A German archdiocese has censored a Catholic student group after the young people issued a document critical of church teachings about sexual morality, among other church reform-related items.
In mid-November, the Archdiocese of Cologne blocked the Catholic University Community’s (KHG) website and warned the Community’s pastoral staff they could face consequences for the content posted. Kirche und Leben explained (via Google Translate):
“The reason for the dispute is a position paper published last year in which the KHG criticized, among other things, the appearance of church officials as ‘unbearable; and called for radical reforms in 15 points. . .
“The position paper states, among other things, that Catholic officials such as Popes Francis and Benedict XVI, representatives of the Bishops’ Conference and the Archdiocese were ‘backward and avoidant’ in expressing themselves and thereby repeatedly hurt people. Many Catholics did not share the Church’s teaching on celibacy, the ‘structural disadvantage of women’ and the attitude towards homosexuality. A renewal of power relations, sexual morals and structures of the official church is therefore necessary.”
The Archdiocese, headed by Cardinal Rainer Woelki, therefore temporarily took down KHG’s website on November 12 and removed the offending paper, which had been published in May 2019, from it. The Archdiocese also barred publication of the group’s semester newsletter unless references to the position paper and a note of protest about church officials’ intervention were removed. A further timeline (in German) of the events is available here.
The staff behind the position paper, entitled “We want to remain credible” (available here), explain that many of the students with whom they minister have questions, indeed “inner conflicts,” about church teachings and practices. Among their proposals, they write “against a narrowing of church sexual morality,” “for the recognition of sexuality as an important factor of identity (also for the priest),” and “for an appreciative attitude and appreciation towards relationships by homosexual and heterosexual couples.”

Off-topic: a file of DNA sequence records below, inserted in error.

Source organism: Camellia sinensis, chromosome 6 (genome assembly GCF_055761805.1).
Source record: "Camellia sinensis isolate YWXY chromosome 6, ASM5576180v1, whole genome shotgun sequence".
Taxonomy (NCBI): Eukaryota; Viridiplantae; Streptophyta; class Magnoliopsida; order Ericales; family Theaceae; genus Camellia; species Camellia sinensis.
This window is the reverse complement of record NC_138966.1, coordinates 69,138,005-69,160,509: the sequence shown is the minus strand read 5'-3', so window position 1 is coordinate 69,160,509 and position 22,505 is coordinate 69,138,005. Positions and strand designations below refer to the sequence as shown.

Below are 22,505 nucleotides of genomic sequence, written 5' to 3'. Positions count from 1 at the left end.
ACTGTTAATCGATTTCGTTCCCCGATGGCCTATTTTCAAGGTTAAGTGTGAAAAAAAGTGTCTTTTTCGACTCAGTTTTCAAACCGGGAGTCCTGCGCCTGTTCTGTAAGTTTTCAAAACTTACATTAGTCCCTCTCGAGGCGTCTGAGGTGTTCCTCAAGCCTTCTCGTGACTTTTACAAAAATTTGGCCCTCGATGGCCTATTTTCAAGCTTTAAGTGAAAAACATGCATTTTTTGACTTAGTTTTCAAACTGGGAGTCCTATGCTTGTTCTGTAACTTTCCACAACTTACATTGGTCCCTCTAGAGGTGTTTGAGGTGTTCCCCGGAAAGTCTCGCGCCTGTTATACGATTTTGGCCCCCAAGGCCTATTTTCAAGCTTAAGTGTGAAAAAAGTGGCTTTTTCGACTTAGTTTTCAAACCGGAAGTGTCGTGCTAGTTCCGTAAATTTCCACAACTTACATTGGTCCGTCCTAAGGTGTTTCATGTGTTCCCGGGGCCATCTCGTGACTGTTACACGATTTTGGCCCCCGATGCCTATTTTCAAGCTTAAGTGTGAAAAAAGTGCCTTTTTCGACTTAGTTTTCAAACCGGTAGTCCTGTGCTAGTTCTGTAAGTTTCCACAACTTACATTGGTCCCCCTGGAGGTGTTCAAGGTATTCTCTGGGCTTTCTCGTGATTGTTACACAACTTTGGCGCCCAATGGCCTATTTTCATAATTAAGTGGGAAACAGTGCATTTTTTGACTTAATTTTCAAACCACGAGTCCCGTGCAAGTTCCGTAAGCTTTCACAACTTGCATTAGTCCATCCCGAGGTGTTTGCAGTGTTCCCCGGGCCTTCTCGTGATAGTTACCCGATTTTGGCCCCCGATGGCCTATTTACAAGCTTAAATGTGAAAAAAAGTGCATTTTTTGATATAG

Discussions are now ongoing between archdiocesan officials and KHG pastoral staff because the Archdiocese claims there is a breach of trust. According to Kirche und Leben, one major staff change has already occurred:
“The document published on the KHG Facebook page in May 2019 was signed by university pastor Klaus Thranberend, among others. His signature can no longer be found in the current version. According to the archbishopric, Thranberend continues to work as a university pastor. However, Peter Krawczack took over the provisional management of the KHG team ‘due to the current stressful work situation’.”
While the position paper is absent from KHG’s website, it is now available elsewhere. A Protestant student group posted the paper along with a statement of solidarity on its website, along with the Catholic group’s newsletter. The Protestant students reported that other German Catholic Groups “such as the KJG, the BDKJ, the Diocesan Guide of the Scouts, the Women’s Community Germany, the Catholic Committee and Maria 2.0,” along with other higher education groups, have also hosted the position paper in dispute.
By all appearances, the institutional church is indeed censoring Catholics for criticizing aspects of the church, including church teachings on sexuality, that they view as flawed.
What is particularly interesting is that Colgone’s Cardinal Woelki has himself been more open in the past to thinking critically about homosexuality. In 2012, even before Pope Francis became pontiff, the cardinal suggested that same-gender couples in committed relationships should be viewed similarly to their heterosexual counterparts. He reaffirmed this position later that year. And Woelki was a vocal supporter of the German bishops’ 2015 church employment policy that sought to limit disputes with LGBTQ church workers, including those in same-gender marriages.
But, this overreach regarding KHG and its reform-minded position paper is consistent with Woelki’s more reactionary turn of late. In the past few years as Germany’s Catholics have undertaken the groundbreaking Synodal Way, a series of meetings of clerics and laity, and which includes a working group on sexual morality, Woelki has been vocally opposed to the process. He is also under heavy criticism for twice delaying a report on the Archdiocese of Cologne’s handling of sexual abuse.
Whatever the reasons behind the initial KHG intervention, the cardinal should return to his more open position and acknowledge that such censorship has no place in modern church discourse. In fact, it never did.
—Robert Shine, New Ways Ministry, December 10, 2020